Increase in alcohol-related admissions to children’s hospitals

Increase in alcohol-related admissions to children’s hospitals

  posted on

Figures published in the Irish Times show 64 children under 18 years were treated for alcohol-related issues across Dublin’s three main children’s hospitals last year, up from 51 in 2015. The figures represent only day and in-patient admissions to National Children’s Hospital Tallaght, Our Lady’s Children’s Hospital Crumlin and Temple Street.

Drinkaware Chief Medical Officer, Dr Liam Twomey said: “These figures should not be taken lightly, particularly when you consider that A&E admissions are not included. This would put the real figure at a far higher number, which should be cause for concern.

The reality is that children under the age of 18 should not be drinking at all. Educating our young people about alcohol and the dangers associated with underage drinking must become a priority. The long-term impacts of drinking from a young age are far too devastating to ignore. The brain continues to develop throughout childhood, the teenage years and right up to the early 20s. Alcohol damages the areas of the brain responsible for attention, learning, memory and concentration and if introduced during this time, it can have a serious impact on long-term brain function. Underage alcohol use is also linked to poor school performance, attendance and higher dropout rates.

We shouldn’t expect that our young people will drink alcohol as par for the course. Our research from 2016 showed that 56% of Junior Cert students feel that they are limited in their knowledge of alcohol use while 9 out of 10 want to learn how to stay safe and alcohol-free. Through our work with parents and teachers, providing information, advice and alcohol education resources, we aim to stop our young people from drinking too early and stop our young people from drinking to excess. Ultimately we would hope to see a reduction in the number of young people admitted to hospital for alcohol-related issues. Collaborative and coordinated action on education can help to make this a reality.”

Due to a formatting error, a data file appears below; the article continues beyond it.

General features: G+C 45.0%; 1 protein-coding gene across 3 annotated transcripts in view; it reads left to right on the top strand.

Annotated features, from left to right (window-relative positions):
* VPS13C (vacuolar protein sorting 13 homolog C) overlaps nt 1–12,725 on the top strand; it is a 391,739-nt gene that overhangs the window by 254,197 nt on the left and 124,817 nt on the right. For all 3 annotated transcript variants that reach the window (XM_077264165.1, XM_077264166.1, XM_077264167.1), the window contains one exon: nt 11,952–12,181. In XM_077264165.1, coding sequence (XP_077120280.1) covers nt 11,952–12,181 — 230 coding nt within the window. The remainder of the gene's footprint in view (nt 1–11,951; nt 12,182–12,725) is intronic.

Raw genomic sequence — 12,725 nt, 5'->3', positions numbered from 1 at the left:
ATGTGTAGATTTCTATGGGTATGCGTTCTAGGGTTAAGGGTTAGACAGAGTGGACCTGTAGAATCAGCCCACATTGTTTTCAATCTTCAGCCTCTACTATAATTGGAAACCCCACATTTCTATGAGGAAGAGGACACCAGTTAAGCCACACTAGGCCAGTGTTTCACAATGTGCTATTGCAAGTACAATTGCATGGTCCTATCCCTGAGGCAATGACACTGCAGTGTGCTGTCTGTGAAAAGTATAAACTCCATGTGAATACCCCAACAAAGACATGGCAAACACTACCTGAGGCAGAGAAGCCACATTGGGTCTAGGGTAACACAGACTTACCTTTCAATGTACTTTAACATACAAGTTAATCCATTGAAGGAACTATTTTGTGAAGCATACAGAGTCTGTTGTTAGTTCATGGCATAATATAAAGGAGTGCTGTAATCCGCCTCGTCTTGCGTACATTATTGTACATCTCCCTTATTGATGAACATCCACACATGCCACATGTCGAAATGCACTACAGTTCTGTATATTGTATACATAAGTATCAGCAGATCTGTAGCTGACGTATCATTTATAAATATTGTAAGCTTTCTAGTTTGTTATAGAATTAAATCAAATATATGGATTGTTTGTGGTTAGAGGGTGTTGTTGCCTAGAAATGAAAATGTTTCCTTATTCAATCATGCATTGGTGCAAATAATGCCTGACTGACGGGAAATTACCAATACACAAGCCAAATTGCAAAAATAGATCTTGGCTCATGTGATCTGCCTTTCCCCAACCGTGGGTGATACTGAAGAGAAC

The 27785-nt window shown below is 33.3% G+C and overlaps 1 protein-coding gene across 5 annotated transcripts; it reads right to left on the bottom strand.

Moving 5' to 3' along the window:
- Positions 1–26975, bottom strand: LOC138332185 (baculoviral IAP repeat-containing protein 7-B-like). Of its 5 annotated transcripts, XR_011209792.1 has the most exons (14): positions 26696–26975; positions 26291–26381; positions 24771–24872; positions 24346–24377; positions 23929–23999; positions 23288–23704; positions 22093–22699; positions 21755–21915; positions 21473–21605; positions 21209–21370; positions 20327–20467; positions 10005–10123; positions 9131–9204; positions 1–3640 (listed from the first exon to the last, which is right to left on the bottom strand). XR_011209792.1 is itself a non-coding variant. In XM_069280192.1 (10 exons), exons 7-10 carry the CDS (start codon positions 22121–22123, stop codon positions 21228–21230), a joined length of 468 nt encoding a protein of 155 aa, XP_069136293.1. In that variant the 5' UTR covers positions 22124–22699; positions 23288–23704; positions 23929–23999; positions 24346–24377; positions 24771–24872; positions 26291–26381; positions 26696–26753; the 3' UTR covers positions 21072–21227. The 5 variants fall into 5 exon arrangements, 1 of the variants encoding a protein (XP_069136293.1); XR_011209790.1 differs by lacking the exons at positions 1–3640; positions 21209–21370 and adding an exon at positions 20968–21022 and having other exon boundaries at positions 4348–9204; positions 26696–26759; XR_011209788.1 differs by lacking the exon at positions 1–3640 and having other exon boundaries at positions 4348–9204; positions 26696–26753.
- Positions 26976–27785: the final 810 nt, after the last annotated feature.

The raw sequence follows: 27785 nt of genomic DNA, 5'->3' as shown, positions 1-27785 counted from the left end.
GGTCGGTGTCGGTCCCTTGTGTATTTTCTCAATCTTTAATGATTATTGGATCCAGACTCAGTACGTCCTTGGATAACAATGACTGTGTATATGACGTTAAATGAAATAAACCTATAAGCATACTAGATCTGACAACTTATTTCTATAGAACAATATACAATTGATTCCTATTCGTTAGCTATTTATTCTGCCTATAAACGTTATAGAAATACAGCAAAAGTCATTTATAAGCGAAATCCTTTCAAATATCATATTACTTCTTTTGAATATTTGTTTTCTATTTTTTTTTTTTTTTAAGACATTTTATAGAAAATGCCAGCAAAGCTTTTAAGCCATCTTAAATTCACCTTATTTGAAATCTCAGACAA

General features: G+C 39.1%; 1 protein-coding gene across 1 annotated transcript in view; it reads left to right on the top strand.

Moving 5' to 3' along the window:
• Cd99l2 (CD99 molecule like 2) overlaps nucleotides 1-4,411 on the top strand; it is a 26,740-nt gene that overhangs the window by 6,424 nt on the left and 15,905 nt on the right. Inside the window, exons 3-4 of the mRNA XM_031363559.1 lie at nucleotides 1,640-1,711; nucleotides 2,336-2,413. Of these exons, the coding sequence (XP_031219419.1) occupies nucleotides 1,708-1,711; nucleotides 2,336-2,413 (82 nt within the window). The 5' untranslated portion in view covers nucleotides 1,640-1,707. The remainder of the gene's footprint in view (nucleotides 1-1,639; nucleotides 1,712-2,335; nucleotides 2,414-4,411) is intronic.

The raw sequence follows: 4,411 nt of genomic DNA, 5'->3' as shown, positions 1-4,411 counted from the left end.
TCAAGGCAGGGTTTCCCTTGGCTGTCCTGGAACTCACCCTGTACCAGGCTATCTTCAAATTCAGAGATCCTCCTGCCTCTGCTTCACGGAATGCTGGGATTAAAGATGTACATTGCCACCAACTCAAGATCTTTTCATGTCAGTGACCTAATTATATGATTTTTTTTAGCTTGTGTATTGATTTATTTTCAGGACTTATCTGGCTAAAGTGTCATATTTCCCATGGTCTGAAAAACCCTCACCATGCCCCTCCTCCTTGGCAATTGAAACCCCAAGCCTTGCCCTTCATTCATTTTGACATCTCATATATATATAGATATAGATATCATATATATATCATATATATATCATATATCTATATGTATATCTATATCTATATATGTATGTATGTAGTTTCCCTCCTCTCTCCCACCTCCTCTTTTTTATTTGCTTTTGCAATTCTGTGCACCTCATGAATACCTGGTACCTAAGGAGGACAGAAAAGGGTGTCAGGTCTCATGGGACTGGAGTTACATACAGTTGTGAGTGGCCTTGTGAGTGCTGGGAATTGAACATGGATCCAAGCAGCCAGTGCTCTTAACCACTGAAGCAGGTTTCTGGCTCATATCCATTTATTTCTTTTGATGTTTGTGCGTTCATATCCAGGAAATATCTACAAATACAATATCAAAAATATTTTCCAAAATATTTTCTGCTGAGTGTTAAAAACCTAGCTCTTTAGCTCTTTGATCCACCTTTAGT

Order our alcohol education resources

As a parent, what can I do?

Parents are the strongest influence on a child’s attitudes towards alcohol and our research shows that young people are far more likely to follow their parents’ advice than any other group. Be empowered by this, follow our six-point action plan and open a conversation about alcohol with your children.

  • Be Proactive: Discuss alcohol and its effects before it becomes a problem. Don’t wait for an alcohol-related incident to occur.
  • Plan alternative Activities: Encourage sports, hobbies and social activities that keep your child active, healthy and fulfilled.
  • Set Rules together: Make a Smart Agreement to agree boundaries on alcohol together.
  • Lead by Example: Not only is it illegal to give alcohol to anyone under the age of alcohol, parental supply of alcohol is associated with increased risks.
  • Take Notice: Talk to the parents of your child’s friends. Do you know their rules about alcohol?
  • Keep Talking: Good communication is the key to building self-esteem and resilience in your child.

Visit our Parent Page for more detailed information, advice and interactive tools